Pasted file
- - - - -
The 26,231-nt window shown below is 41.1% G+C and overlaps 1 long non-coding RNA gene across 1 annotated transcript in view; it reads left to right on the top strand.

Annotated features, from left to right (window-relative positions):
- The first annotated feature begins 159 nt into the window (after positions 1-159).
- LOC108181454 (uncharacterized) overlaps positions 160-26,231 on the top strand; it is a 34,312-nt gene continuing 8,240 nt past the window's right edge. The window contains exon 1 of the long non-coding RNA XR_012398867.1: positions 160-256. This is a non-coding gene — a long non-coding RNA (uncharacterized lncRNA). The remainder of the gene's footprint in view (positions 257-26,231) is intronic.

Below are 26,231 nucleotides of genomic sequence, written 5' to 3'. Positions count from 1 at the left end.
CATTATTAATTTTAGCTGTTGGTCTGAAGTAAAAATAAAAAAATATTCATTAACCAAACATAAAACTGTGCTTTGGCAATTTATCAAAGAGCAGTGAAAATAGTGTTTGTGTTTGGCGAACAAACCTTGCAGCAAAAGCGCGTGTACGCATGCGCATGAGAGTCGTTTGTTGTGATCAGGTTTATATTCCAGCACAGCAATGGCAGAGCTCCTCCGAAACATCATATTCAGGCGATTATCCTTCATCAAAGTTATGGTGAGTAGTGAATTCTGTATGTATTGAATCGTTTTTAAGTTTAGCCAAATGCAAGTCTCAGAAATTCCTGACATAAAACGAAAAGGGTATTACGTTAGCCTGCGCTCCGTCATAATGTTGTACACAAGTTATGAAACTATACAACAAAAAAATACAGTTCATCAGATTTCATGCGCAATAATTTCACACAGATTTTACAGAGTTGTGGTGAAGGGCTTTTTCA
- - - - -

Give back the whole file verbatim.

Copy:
The 26,231-nt window shown below is 41.1% G+C and overlaps 1 long non-coding RNA gene across 1 annotated transcript in view; it reads left to right on the top strand.

Annotated features, from left to right (window-relative positions):
- The first annotated feature begins 159 nt into the window (after positions 1-159).
- LOC108181454 (uncharacterized) overlaps positions 160-26,231 on the top strand; it is a 34,312-nt gene continuing 8,240 nt past the window's right edge. The window contains exon 1 of the long non-coding RNA XR_012398867.1: positions 160-256. This is a non-coding gene — a long non-coding RNA (uncharacterized lncRNA). The remainder of the gene's footprint in view (positions 257-26,231) is intronic.

Below are 26,231 nucleotides of genomic sequence, written 5' to 3'. Positions count from 1 at the left end.
CATTATTAATTTTAGCTGTTGGTCTGAAGTAAAAATAAAAAAATATTCATTAACCAAACATAAAACTGTGCTTTGGCAATTTATCAAAGAGCAGTGAAAATAGTGTTTGTGTTTGGCGAACAAACCTTGCAGCAAAAGCGCGTGTACGCATGCGCATGAGAGTCGTTTGTTGTGATCAGGTTTATATTCCAGCACAGCAATGGCAGAGCTCCTCCGAAACATCATATTCAGGCGATTATCCTTCATCAAAGTTATGGTGAGTAGTGAATTCTGTATGTATTGAATCGTTTTTAAGTTTAGCCAAATGCAAGTCTCAGAAATTCCTGACATAAAACGAAAAGGGTATTACGTTAGCCTGCGCTCCGTCATAATGTTGTACACAAGTTATGAAACTATACAACAAAAAAATACAGTTCATCAGATTTCATGCGCAATAATTTCACACAGATTTTACAGAGTTGTGGTGAAGGGCTTTTTCA